Staring at the rafters of Casper Events Center in disbelief as he learned he won the steer wrestling national championship at the 2017 College National Finals Rodeo on Saturday night, Denver Berry couldn’t contain his excitement.
He then ran across the arena’s dirt to the chutes where his dad, fresh off high-fiving and hugging everyone that approached him, was waiting.
“He was the first one to come congratulate me,” Denver said. “It’s an even better feeling to have your dad there to watch and experience that.”
After wending their way around the gates, talking to cameras along the way, Denver stopped and told his dad that he didn’t have time to get a Father’s Day gift.
“I’ll take the saddle,” Ote Berry responded with a smile.
The four-time Professional Rodeo Cowboys Association world champion steer wrestler and 1998 Rodeo Hall Of Fame inductee passed on his knowledge to his son, who has now surpassed his father in some ways.
Denver was a regular at the National Junior High Finals Rodeo as well as National High School Finals Rodeo, where his father won 1980 steer wrestling championship.
But Ote never won the elusive buckle and saddle combination that came with college national championship.
“I never did make the college final so he’s got that on me,” Ote said. “I’ve told him all along that he’s had as much or more talent than I did with his cinch work and his dedication and he’s got a good start to his career.”
It is no surprise that Denver Berry is continuing his family’s legacy. He was born the same year that his father won his last world championship and was raised on the rodeo.
Ote saw the progression of his son and helped him train throughout for the numerous rodeos that consumed their schedules.
So when Denver sat atop his horse for Saturday’s final go-round, he knew that his son would trust in himself and the work that he had put in for over a decade in order to bring home a national championship.
“What we’ve talked about here is just to trust your training,” Ote said. “He’s been doing this now for a long time, he’s put a lot of hard work in the practice pen and this is where it pays off.
“Clear your mind and just focus on what you have to do and don’t beat yourself, that’s the main thing. We don’t talk about hardly anything about steer wrestling, we talk about the mental aspect of it.”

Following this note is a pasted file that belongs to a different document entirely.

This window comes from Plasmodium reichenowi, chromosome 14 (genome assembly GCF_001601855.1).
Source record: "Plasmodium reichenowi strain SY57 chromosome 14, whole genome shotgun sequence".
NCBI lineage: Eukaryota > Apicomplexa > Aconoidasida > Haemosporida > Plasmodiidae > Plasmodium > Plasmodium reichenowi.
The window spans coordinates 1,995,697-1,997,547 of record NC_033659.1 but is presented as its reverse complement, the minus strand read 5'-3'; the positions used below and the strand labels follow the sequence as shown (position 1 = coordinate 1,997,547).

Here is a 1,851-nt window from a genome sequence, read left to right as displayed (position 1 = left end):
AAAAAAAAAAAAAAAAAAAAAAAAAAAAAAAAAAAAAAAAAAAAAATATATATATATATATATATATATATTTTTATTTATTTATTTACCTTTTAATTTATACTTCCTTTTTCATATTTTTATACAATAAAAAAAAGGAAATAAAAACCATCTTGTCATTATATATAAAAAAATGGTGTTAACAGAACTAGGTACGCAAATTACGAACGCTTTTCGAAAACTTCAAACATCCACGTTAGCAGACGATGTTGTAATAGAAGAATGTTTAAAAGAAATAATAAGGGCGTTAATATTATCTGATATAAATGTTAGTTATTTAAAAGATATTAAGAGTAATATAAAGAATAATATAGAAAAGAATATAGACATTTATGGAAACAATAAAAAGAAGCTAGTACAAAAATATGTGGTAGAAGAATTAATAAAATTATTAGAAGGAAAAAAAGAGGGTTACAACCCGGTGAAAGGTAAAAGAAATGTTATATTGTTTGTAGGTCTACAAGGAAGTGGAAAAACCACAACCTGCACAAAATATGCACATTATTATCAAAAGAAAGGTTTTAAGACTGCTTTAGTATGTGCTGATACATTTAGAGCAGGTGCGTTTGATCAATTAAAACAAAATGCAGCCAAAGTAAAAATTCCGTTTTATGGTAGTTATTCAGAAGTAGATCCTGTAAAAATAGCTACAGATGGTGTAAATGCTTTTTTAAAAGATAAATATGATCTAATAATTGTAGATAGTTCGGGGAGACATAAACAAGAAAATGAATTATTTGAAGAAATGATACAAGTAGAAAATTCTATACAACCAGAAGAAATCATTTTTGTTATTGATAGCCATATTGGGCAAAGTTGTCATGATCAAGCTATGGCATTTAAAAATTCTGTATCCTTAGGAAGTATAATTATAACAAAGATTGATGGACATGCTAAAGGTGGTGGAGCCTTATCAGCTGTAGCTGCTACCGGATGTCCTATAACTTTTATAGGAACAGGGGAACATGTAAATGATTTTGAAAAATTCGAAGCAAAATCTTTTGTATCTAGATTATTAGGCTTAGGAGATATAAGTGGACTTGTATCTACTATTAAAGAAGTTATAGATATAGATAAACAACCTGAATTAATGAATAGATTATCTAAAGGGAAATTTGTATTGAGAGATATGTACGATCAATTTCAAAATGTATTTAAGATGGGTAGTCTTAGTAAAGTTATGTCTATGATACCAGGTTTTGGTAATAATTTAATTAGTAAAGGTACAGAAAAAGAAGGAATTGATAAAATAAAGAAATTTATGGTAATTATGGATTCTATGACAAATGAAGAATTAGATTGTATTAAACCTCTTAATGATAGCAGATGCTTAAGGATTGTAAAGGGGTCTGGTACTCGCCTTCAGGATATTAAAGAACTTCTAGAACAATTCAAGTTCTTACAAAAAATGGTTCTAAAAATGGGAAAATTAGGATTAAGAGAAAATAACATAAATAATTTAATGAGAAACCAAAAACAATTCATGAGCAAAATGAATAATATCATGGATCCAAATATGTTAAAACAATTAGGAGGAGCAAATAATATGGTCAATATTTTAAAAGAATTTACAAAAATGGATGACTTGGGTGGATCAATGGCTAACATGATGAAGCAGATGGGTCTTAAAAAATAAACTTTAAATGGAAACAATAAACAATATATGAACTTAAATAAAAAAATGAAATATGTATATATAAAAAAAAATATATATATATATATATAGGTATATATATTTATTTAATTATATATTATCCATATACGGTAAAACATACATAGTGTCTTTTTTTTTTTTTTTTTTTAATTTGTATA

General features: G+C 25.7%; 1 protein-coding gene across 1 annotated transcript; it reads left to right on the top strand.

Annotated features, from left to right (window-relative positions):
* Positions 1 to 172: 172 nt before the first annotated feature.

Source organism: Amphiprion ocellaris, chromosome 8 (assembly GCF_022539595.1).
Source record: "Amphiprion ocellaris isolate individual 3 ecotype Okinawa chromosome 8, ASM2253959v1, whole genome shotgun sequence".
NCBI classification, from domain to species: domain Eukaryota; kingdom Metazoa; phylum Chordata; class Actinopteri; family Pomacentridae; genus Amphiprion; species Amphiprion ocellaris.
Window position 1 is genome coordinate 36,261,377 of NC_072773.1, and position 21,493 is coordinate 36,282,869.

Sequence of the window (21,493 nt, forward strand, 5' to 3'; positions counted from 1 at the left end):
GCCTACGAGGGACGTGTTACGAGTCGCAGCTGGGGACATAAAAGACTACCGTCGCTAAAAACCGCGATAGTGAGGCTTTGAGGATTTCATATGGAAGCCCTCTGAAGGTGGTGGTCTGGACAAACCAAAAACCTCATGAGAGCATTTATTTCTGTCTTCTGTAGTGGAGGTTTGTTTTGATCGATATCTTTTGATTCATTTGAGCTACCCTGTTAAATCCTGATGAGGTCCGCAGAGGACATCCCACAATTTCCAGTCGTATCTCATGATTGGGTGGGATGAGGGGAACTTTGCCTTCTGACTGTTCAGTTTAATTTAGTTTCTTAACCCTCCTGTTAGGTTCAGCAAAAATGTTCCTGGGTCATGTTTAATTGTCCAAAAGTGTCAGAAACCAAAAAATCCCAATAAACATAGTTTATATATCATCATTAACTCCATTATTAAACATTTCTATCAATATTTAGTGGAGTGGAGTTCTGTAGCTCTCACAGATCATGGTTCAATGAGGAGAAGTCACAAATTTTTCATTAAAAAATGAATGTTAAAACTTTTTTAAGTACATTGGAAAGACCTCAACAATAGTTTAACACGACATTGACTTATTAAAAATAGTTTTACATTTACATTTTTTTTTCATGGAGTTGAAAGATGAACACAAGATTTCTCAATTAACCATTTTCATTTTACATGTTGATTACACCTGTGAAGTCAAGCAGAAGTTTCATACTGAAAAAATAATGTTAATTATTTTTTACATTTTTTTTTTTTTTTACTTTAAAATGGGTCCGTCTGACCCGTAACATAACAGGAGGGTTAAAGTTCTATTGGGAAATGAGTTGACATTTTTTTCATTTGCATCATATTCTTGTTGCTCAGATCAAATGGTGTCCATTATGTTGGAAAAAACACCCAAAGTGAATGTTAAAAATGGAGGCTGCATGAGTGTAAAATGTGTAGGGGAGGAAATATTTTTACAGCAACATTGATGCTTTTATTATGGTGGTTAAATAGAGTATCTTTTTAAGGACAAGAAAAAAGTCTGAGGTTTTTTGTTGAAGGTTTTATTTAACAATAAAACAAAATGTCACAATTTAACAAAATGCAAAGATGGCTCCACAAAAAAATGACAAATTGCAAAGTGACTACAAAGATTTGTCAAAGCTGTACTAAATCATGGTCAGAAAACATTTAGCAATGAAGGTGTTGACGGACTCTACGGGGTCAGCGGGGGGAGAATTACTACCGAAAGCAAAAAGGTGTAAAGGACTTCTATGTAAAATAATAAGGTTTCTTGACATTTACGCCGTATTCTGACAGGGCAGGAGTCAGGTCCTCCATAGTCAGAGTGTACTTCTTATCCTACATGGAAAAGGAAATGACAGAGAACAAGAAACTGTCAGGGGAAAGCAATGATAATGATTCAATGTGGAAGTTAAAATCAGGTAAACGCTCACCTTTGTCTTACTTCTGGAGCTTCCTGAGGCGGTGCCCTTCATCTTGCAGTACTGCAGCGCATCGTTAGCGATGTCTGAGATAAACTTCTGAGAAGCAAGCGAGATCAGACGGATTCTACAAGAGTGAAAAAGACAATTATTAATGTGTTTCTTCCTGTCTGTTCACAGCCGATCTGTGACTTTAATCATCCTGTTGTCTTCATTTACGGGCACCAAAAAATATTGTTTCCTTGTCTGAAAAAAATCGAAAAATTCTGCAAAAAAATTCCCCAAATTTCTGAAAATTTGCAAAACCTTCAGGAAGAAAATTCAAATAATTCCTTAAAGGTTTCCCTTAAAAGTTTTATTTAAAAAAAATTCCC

That’s exactly what the senior did in his final go, catching up to the steer immediately and taking him to the ground almost as quick.
His father was one of those who told him not to go out in that run “not to lose” so he went straight for the win.
“Not only is he a great dad but also a great mentor,” Denver said. “Not every guy has the opportunity to say their dad was a four-time world champion and get to practice with him everyday. I had my mom and my dad out here to support me and I couldn’t ask for anything more.”
Ote did plan on being at the CNFR regardless of how his son did, in order to talk with college coaches to help arrange scholarship money to award to the finest who competed in a junior steer wrestling program.
He had hoped to see his son as much as possible but because of scheduling conflicts with promoting his endeavor he was unable to attend the first three go-rounds.
“When he told me how he was up, I knew I couldn’t be here to watch his first two runs on Monday and Tuesday,” Ote said. “I was hoping maybe that he would get up on Wednesday, Thursday or Friday on his third steer so I could watch him and then he came right back Tuesday and I couldn’t get here so I told him ‘You’re going to have to make the short round if you want me to watch you.’
“So we made a deal and he said he’d make the short round and it turned out perfect.”
It was a touching moment for the two, who have both won their share of buckles in their careers, and it came on the eve of Father’s Day.
Their plans, aside from returning to Oklahoma, weren’t known before the championship ceremony that followed bull riding on championship Saturday.
Just before his father’s reassurance that the saddle would do for a gift, Denver was ready for anything when it came to a suiting present.
“I hope this is good enough,” he said. “But I’ve got a little money now so I can afford to get him something.”
Follow sports reporter Brady Oltmans on Twitter @Brady_CST